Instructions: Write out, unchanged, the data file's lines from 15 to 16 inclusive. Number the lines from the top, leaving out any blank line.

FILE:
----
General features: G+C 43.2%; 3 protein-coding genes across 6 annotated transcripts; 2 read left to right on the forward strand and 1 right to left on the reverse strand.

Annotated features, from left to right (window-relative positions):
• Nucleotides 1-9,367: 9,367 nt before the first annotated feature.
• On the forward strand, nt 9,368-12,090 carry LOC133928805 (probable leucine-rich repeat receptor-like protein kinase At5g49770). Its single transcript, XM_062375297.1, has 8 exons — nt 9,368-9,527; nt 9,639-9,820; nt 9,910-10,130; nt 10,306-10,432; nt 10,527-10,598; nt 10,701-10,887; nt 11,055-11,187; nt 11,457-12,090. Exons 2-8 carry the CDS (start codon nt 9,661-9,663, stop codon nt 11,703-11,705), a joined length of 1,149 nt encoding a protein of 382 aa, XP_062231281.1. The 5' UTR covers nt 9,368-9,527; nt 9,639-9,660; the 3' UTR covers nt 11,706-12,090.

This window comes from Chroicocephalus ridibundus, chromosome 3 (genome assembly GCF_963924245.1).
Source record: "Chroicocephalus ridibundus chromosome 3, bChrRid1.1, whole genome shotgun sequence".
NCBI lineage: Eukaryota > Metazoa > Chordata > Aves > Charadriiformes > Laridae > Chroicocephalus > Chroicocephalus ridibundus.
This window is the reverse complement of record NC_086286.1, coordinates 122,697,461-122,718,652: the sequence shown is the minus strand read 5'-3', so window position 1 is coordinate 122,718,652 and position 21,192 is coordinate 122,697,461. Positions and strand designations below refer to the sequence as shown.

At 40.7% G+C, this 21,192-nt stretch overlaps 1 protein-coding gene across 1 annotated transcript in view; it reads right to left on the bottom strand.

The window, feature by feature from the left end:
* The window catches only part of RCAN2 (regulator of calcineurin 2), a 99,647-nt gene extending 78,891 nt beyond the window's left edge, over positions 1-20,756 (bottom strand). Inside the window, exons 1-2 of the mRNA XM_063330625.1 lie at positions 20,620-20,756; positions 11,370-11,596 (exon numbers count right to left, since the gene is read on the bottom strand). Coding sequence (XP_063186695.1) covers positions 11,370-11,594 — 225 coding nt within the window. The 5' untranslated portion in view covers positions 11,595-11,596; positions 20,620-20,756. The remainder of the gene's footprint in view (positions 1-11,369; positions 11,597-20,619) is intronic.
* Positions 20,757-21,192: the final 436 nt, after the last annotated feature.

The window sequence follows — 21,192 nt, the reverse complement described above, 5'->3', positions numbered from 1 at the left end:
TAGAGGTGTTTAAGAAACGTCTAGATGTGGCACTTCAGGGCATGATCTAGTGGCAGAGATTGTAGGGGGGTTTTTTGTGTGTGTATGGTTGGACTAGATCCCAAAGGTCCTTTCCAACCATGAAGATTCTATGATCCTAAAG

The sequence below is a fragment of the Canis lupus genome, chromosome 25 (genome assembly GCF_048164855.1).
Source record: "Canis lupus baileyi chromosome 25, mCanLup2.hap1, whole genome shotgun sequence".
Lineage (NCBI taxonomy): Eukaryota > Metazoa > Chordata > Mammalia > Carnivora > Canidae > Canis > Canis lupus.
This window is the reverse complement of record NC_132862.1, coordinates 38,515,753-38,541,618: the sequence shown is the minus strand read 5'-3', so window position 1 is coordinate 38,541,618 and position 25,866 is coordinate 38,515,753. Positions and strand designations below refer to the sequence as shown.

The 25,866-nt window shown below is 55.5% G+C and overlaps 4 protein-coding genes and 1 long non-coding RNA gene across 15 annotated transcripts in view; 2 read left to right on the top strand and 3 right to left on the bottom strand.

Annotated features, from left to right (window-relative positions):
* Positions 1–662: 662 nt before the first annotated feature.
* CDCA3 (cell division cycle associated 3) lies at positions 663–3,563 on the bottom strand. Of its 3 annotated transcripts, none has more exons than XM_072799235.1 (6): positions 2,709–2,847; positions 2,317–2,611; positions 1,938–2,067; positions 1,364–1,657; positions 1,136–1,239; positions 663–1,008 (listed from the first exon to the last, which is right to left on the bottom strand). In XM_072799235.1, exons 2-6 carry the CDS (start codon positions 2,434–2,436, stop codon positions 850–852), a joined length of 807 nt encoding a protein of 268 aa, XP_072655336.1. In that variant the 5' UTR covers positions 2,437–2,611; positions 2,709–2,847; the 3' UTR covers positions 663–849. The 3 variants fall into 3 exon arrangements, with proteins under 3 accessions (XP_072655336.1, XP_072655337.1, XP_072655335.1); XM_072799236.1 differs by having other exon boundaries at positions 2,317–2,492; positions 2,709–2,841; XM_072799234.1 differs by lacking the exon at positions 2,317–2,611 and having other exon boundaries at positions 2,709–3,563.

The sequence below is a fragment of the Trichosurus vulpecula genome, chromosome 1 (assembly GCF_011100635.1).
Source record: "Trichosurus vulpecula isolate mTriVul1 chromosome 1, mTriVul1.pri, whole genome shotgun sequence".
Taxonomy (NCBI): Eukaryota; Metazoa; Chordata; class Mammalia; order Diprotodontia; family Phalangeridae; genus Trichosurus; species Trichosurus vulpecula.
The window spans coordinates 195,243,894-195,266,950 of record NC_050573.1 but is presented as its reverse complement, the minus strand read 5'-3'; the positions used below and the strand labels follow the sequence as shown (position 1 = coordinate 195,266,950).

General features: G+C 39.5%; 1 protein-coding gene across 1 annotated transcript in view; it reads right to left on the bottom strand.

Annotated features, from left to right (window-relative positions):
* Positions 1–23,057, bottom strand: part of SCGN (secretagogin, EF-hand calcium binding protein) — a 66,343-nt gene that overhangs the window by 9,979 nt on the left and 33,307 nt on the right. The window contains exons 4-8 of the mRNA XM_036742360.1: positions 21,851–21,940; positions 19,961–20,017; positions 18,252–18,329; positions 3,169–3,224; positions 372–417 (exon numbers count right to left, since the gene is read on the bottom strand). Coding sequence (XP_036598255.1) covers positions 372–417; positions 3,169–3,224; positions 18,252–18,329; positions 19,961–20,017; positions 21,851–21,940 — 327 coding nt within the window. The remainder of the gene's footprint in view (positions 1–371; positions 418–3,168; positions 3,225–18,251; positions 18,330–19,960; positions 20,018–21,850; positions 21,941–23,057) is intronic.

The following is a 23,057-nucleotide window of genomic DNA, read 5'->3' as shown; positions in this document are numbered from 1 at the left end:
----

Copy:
The sequence below is a fragment of the Canis lupus genome, chromosome 25 (genome assembly GCF_048164855.1).
Source record: "Canis lupus baileyi chromosome 25, mCanLup2.hap1, whole genome shotgun sequence".